Another focus will be to raise funds to develop new innovative ICT tools that can help achieve the desired results when embedded in a thoughtful strategy. We have secured funding to develop a new product under the initial name of Akvo DASH, an open-source, easy to use data mashup, analysis and publishing platform. An unprecedented opportunity exists to dramatically improve the outcomes from international development efforts by improving the insight into the new data streams that new data collection tools provide. Akvo DASH will make it easy for organizations to bring their own data into the system, combine it with other data, and then easily present maps, graphs, visualizations and automated reports. It will also be easy to publish such output on private or public dashboards, under any brand or URL. This will be a great conduit to be able to help provide context and understanding to the ever growing pile of information.

In March 2014, we posted an interview where we announced the US Foundation, along with rationale behind it, with one excerpt being very pertinent to this conversation:
‘Development issues are global, so we need to make sure we are part of the larger conversation on things like standards and policy changes so we can help direct them in a way that will be beneficial to governments and beneficiaries. We can also draw on our expanding networks around the world to promote transparency and the value of open data in development. ‘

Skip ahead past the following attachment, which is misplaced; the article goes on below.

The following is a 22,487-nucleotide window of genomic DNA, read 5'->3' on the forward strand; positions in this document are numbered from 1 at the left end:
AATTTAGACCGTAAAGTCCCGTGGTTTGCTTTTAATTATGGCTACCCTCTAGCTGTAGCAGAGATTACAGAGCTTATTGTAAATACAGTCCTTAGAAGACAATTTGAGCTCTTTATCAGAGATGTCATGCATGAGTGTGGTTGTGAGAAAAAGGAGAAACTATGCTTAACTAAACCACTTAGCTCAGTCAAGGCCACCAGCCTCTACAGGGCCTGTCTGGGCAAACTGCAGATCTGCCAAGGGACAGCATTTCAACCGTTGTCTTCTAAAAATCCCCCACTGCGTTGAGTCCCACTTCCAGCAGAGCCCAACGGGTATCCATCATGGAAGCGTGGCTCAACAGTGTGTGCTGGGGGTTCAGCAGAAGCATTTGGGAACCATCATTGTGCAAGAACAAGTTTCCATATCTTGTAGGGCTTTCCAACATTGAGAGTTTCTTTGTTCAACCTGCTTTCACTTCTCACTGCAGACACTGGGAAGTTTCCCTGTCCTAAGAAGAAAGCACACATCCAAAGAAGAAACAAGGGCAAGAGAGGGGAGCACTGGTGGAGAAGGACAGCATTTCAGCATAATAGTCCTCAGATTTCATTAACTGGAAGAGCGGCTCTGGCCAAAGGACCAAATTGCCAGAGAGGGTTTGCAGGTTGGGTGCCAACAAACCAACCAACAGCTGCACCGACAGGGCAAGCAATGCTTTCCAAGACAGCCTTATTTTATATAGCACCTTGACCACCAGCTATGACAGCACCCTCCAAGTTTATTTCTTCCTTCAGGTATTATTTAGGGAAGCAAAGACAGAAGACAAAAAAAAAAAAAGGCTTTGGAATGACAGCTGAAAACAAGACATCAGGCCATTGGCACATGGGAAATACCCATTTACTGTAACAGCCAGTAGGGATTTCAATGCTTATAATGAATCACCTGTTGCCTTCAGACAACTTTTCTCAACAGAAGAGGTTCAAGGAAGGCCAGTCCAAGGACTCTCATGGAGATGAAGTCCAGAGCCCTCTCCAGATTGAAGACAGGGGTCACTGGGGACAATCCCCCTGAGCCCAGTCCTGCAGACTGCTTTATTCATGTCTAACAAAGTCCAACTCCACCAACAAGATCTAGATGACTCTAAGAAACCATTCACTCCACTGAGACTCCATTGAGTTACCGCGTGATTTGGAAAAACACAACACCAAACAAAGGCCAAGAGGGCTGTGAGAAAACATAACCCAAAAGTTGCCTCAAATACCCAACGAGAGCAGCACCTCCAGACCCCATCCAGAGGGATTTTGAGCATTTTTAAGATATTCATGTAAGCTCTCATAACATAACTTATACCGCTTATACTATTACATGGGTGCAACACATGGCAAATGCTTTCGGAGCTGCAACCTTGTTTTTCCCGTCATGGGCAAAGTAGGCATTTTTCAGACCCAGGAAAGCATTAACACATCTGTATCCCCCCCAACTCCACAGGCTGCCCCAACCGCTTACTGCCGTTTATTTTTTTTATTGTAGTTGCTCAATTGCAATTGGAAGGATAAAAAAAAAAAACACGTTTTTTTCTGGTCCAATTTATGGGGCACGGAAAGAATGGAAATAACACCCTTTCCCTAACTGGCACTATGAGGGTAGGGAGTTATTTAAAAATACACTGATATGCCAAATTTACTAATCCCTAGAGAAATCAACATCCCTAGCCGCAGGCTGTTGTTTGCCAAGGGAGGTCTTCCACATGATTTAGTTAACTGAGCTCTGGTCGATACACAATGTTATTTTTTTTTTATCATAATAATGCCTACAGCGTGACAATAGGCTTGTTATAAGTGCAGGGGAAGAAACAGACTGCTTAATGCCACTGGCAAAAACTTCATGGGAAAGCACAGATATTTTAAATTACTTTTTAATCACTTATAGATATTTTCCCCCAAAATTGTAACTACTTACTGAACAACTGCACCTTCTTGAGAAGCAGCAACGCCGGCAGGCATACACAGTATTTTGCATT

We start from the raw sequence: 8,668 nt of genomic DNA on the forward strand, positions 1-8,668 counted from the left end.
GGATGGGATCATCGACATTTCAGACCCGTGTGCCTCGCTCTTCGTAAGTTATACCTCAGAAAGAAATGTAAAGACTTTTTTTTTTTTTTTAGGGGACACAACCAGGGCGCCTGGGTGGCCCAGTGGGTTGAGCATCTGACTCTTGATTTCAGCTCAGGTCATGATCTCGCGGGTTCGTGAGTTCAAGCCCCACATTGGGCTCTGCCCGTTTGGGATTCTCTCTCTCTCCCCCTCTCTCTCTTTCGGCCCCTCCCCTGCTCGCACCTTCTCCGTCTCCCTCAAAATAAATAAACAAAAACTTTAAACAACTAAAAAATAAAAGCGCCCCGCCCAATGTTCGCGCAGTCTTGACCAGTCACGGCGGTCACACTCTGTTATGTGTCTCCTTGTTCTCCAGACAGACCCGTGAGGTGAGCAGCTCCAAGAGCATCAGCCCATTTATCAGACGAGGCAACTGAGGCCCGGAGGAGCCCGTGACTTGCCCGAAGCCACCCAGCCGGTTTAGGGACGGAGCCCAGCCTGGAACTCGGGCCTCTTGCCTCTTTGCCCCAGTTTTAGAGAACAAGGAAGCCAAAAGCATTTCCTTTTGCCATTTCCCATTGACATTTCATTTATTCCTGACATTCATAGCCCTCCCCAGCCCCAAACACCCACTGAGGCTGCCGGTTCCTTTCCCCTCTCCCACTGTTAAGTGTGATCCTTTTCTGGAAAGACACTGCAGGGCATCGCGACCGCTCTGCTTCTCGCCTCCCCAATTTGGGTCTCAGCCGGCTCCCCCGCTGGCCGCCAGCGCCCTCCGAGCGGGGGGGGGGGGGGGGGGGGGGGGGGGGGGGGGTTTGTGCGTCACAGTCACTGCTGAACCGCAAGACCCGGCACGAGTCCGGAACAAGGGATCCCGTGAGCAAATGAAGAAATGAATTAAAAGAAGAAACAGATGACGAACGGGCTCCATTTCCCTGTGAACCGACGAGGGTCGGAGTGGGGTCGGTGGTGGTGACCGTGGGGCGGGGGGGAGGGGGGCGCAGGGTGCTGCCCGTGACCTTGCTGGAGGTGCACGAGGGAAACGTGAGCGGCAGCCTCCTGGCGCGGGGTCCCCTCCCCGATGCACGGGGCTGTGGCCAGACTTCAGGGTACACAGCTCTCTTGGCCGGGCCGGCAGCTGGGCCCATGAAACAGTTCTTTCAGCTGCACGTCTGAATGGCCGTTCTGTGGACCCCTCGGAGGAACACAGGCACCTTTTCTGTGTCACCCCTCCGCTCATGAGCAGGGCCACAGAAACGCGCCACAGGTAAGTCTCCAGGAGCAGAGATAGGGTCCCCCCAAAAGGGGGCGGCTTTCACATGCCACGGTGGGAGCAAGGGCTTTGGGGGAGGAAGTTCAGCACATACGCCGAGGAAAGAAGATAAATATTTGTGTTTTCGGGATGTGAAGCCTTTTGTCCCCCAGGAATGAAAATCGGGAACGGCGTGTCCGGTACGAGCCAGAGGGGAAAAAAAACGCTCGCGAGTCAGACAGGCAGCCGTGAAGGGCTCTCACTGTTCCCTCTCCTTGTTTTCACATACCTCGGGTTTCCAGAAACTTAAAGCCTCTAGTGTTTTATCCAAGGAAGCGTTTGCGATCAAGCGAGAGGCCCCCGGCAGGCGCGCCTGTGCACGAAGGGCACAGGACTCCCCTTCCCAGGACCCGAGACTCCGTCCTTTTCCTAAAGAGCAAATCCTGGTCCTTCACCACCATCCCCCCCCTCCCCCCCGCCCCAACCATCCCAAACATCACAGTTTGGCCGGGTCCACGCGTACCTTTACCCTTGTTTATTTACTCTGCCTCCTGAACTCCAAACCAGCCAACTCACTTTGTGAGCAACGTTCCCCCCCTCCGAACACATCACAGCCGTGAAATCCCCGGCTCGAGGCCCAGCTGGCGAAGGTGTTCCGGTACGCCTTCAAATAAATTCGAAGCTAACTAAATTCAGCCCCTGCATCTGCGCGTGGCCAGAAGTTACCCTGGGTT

Through the craziness of our day-to-day activities it is always important to remember why we are doing what we do. In my opinion, it always comes down to people. If the work we are doing is not improving a person’s life on the ground in a lasting manner we are just spinning our wheels and wasting opportunities.  For me, 2015 is about making sure we all work together to use information to lead to a better common understanding, and for improved results.

Henry Jewell is executive director of Akvo Foundation USA, based in Washington, D.C. You can follow him on Twitter @hejewell.

Photo by Loïc Sans.
Other stories in the ‘Reflections and perspectives’series:
Henry-283px Jo-283px  Stefan-280px